Today you can forage for sunchokes around old abandoned homestead sites and the edges of farm fields, but they’re also becoming more common in grocery stores and seed catalogs. Buy some this spring at your farmer’s market to see if you like them, then keep your eyes peeled for masses of tall, slender, sunshiney flowers in mid through late summer.
Burdock (Arctium minus) Burdock likely needs no introduction. I’m sure you’ve noticed it as a long-term squatter in your lawn and a frequent flyer on your wool sweater or your dog’s coat. Most people are uncomfortably familiar with burdock by way of trying to pluck its velcro-like seeds out of their clothing and pets' hair, but many have yet to be introduced to burdock as a food.
Those burrs that cling to everything are the fruit of the second year’s growth of the burdock plant’s life cycle. The root that you want to eat comes from the first year plant. To find the first-year roots, look for the stately, second-year plants, then scan the ground around them for the basal rosettes of the first-year plants.
Burdock roots are notoriously deep and tenacious, and even in loose soil, you’ll need a digging stick, fork, or a long, narrow transplant shovel. I like to loosen the soil with my tool all the way around the plant by stepping it in, straight down, and prying it back. With my hand, I’ll then pull away the soil from the top of the root until I can grab ahold of it, and then I pull straight up. It’s rare that you get a root on your first pull, and even after meticulous soil loosening and pulling, it’s rare that you get a whole root. They often snap off, and that remaining piece will sprout a whole new plant.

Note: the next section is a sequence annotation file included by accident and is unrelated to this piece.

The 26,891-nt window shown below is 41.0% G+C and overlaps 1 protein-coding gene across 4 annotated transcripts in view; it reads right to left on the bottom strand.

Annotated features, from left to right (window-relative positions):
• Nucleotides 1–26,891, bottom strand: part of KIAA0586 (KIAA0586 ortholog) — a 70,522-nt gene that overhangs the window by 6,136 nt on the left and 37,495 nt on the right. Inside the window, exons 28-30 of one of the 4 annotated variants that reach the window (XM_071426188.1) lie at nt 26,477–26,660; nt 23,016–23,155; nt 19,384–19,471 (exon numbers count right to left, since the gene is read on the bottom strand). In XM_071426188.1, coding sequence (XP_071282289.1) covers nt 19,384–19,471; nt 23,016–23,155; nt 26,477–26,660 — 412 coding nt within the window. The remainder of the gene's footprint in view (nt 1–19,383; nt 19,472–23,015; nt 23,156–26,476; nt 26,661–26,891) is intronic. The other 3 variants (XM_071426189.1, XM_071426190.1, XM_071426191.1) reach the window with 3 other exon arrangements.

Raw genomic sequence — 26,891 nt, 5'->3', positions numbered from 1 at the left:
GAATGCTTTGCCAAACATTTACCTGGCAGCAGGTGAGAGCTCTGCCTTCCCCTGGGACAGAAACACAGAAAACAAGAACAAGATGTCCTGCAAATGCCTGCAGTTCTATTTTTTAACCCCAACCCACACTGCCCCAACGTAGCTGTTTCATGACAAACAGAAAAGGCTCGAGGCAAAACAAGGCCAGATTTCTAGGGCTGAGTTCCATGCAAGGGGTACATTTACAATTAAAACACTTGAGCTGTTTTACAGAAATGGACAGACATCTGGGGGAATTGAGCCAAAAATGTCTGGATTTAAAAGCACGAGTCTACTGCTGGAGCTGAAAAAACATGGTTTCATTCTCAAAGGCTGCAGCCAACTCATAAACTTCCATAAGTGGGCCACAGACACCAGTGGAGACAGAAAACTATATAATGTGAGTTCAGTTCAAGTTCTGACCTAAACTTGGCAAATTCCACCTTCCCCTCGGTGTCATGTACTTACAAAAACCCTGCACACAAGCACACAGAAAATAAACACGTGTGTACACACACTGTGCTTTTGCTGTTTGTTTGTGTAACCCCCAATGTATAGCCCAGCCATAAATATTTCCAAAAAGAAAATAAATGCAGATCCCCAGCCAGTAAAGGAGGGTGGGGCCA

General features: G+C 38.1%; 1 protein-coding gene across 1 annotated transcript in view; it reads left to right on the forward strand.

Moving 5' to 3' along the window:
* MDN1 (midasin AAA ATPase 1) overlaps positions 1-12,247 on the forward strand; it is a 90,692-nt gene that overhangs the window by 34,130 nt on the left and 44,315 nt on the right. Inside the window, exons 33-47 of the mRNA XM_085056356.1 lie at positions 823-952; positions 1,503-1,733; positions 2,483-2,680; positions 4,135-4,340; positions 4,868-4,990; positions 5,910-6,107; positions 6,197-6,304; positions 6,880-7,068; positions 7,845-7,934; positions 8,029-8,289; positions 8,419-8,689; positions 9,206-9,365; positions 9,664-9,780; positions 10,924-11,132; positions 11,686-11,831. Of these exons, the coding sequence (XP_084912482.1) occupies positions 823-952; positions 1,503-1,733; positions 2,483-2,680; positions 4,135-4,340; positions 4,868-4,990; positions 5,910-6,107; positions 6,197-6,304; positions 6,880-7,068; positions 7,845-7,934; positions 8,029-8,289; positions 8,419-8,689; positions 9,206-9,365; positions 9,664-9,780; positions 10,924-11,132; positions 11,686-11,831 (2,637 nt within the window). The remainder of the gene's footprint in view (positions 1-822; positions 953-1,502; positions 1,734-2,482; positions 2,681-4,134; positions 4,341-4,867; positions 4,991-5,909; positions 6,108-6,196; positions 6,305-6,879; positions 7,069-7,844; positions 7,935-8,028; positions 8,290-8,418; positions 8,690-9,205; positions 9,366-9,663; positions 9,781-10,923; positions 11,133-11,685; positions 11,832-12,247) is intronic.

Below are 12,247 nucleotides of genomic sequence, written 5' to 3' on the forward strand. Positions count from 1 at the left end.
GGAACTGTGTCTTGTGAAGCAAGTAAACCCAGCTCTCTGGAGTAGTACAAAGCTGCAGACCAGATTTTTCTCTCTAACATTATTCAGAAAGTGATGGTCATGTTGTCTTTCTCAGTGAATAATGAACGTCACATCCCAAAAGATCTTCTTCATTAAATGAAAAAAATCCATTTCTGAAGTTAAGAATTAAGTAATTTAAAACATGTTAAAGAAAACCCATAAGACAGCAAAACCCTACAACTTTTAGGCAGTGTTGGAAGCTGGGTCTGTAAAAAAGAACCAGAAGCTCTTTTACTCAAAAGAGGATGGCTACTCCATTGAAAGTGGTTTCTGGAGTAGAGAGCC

Once you’ve got your root out of the ground, trim the leaves off, wash and peel your root and use it in place of, or alongside your other favorite root vegetables like carrot, radish, and parsnip. I love to cut it into matchsticks and sauteé alongside carrot, soy sauce, and sesame for Kinpira gobo.
Garlic Mustard (Allaria petiolata) Garlic mustard leads the ranks as the number one most invasive plant on the planet. Do you know what the best defense is? Pulling them up by the root. While I do think that the conversation about invasive plants should be much more nuanced than “us vs. them” or “good vs. evil,” I do see the value in trying to keep the tenacious garlic mustard out of certain ecosystems. This is much better done by hand-pulling when possible rather than spraying persistent chemicals.
If you need incentive other than being a good steward, what if I told you that the root, when grated with vinegar, tastes like a garlic mustard version of prepared horseradish? You can find garlic mustard almost anywhere, and unlike horseradish, it’s fairly shallow-rooted, so the next time you stumble into some, which I guarantee will be soon if you’ve got your eyes open for it, you don’t even need a digging tool if the soil is loose enough.
Pull up as many plants as you’ll use, and then pull up a few more for the sake of whatever place you’re in, and snip the roots from the stem. Bring them home and make garlic mustard horseradish sauce that’ll pair perfectly between two slices of bread with that turkey you’re chasing this spring. It stores really well by freezing or canning to pair perfectly with you venison and goose this fall, too.